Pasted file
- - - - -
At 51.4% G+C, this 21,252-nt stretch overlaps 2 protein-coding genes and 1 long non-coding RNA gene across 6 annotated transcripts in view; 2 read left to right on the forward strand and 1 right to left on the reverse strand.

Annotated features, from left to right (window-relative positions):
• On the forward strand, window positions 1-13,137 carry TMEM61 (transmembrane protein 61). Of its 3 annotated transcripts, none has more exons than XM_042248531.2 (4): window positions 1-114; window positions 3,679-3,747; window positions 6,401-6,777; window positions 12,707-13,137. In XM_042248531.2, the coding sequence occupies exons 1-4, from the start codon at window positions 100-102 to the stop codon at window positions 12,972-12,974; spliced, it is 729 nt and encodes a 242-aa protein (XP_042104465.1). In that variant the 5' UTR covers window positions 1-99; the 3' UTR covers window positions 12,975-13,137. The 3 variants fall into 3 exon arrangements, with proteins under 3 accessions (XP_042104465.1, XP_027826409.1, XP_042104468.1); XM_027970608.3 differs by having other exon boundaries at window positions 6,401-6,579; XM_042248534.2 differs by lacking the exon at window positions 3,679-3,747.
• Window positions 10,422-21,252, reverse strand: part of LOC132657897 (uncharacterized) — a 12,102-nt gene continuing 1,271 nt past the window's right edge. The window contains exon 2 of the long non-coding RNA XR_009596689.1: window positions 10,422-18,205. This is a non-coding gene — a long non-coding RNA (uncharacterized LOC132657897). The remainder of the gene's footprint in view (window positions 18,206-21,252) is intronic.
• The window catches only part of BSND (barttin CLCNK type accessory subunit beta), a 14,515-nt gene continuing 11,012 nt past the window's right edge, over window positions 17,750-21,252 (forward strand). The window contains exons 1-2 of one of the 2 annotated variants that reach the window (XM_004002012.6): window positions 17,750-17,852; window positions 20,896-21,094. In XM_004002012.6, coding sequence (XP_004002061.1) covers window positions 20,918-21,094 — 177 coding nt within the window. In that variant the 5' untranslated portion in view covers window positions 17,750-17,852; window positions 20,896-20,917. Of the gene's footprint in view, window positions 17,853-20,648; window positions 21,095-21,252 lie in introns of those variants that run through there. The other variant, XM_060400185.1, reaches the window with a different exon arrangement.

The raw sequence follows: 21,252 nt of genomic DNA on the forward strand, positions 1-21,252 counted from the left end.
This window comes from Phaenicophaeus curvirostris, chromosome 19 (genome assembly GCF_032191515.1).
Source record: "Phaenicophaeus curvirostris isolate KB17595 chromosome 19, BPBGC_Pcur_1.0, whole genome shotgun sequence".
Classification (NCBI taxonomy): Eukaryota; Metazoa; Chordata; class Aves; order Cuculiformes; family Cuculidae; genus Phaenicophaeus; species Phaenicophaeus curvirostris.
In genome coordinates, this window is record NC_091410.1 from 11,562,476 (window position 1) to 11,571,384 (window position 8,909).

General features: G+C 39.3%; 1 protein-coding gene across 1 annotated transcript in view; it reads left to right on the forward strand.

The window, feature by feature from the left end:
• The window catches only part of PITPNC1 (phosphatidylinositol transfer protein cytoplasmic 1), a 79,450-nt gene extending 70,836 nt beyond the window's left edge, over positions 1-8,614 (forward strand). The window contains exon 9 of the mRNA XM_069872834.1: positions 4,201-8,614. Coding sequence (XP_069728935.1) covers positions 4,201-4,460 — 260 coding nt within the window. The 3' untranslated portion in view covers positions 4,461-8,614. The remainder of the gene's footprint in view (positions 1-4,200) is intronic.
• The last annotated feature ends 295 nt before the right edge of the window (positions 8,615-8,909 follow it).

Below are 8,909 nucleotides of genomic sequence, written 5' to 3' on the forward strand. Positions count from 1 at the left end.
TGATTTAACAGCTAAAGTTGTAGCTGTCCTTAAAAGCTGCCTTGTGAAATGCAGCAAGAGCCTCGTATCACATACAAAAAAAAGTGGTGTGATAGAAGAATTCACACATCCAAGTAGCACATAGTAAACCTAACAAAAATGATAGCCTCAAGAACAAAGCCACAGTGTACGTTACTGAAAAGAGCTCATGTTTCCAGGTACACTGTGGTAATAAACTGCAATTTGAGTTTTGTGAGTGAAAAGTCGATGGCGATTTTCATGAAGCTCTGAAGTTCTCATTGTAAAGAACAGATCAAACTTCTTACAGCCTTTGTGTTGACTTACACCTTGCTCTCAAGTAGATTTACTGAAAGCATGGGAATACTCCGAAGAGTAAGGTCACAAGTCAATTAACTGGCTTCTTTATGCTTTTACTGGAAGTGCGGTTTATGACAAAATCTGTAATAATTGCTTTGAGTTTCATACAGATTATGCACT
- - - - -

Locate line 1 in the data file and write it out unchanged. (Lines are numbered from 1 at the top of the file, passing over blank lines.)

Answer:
At 51.4% G+C, this 21,252-nt stretch overlaps 2 protein-coding genes and 1 long non-coding RNA gene across 6 annotated transcripts in view; 2 read left to right on the forward strand and 1 right to left on the reverse strand.